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Coronavirus Update: N.J. Cancels Statewide Assessments; Medical Students Called To Front Lines

NEW YORK (CBSNewYork) – The coronavirus pandemic continues to make waves in the education world.

Schools across the country are closed, and students are completing their courses online.

New Jersey Gov. Phil Murphy says the state is now cancelling statewide assessments for the spring.

Murphy said he received federal approval to cancel the annual tests.

"With students unable to attend school, it's not feasible to move forward with testing," the governor tweeted.

He said the move will not prevent students from meeting graduation requirements.


The Department of Health commissioner said the state may also let nursing students in their final semester fulfill their requirements by working in hospitals.

"We are getting approvals through higher ed to call up student nurses that are in their last semesters," Judith Persichilli said Tuesday. "This will fulfill their clinical requirements for graduation."

CORONAVIRUS: NY Health Dept. | NY Call 1-(888)-364-3065 | NYC Health Dept. | NYC Call 311, Text COVID to 692692 | NJ COVID-19 Info Hub | NJ Call 1-(800)-222-1222 or 211, Text NJCOVID to 898211 | CT Health Dept. | CT Call 211 | Centers for Disease Control and Prevention

In a similar move, New York University's Grossman Medical School is asking 122 senior medical students to graduate now, three months early, to help care for COVID-19 patients at NYU-affiliated hospitals and beyond.

Sixty-nine students, including Gaby Mayer and Evan Gerber, have stepped up.

"It's really important to join what's going on here because we have the training to be able to help and to be able to do our part," Gerber told CBS2's Hazel Sanchez.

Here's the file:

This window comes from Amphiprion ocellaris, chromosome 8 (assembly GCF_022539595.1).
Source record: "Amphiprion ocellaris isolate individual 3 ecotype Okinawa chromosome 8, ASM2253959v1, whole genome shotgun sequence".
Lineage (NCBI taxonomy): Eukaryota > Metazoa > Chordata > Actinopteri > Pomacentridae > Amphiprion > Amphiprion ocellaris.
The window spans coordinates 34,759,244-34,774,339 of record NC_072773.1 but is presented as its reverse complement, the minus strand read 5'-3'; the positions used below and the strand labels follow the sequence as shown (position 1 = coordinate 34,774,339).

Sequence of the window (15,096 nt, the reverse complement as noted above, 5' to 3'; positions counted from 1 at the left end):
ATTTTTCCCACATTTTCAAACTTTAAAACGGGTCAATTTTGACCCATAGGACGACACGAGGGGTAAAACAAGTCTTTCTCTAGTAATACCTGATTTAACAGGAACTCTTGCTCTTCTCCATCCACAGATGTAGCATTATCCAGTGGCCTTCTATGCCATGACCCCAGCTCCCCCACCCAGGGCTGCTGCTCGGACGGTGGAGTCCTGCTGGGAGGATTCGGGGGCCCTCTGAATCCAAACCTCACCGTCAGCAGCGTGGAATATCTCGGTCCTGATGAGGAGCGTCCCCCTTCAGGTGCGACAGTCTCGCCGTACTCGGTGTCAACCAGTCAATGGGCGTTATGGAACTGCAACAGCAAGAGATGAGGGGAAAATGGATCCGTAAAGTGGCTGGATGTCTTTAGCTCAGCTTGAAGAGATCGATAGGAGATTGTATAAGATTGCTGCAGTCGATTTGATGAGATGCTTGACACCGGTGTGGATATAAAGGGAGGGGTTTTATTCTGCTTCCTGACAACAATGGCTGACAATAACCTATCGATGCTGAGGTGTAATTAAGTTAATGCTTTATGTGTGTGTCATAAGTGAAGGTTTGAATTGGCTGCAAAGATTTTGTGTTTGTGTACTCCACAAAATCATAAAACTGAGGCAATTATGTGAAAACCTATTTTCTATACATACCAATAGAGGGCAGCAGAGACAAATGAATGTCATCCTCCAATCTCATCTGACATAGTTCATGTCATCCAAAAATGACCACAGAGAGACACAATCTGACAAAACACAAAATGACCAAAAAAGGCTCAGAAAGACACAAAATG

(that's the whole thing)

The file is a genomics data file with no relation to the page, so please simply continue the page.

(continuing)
"I went into this profession to help," Mayer said. "We have the skill set that seems needed and valuable right now. It was such an easy decision."

Executive vice dean Dr. Stephen Abramson says he couldn't be more proud.

"It's awe-inspiring and it just says a lot about our students and their dedication to taking care of people," he said

The university says the early graduation still needs approval from the state Department of Education and two groups that accredit medical schools.

Starting in April, the new interns will work with a team of doctors and be highly supervised. They will not be in Intensive Care Units caring for more severe patients.

They say they know the risks, especially with dwindling medical supplies, but knowing the difference they can make so early in their career is rewarding.

"My commitment to the greater cause in terms of the public health infrastructure, of my co-residents, future co-residents who are currently being absolutely inundated with patients I think takes precedence," Mayer said.

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